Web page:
Making color journals and references of the media you work in can be very handy to have. Below are three reasons I like to make my color charts of colored pencils and paints.
First, start by getting your colors lined up, warm to cool or whatever works. Then do a small shade bar, from darkest to lightest.
1. Pencils, watercolors, acrylics will vary slightly (or a lot) from different manufacturers.
Also, it can be difficult for beginners to choose based on the packaging color. Having your little color reference can make it easier to see the actual color on the paper.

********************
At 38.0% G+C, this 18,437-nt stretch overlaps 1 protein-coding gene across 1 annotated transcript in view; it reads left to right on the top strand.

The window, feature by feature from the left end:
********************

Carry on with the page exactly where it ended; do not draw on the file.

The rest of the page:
2. If trying a new brand, it's good to make notes on the side along with the # number of the color to refer back to when getting a palette ready for new work. Each brand and color will have it's own personality and often vary. Light fast, permanence, strengths etc.
3. It's always relaxing and fun to document observations on the colors, feel how each works. For beginners it is an excellent way to practice shading.
The printed color chart is from Faber-Castell site. It shows all the colors in each of the sets they make. (found under Customer Service tab at the bottom). There is another chart that lists light fastness for each color. The site will give color charts for their products.
Using a variety of brands gives me the flexibility I need to achieve the results I want.
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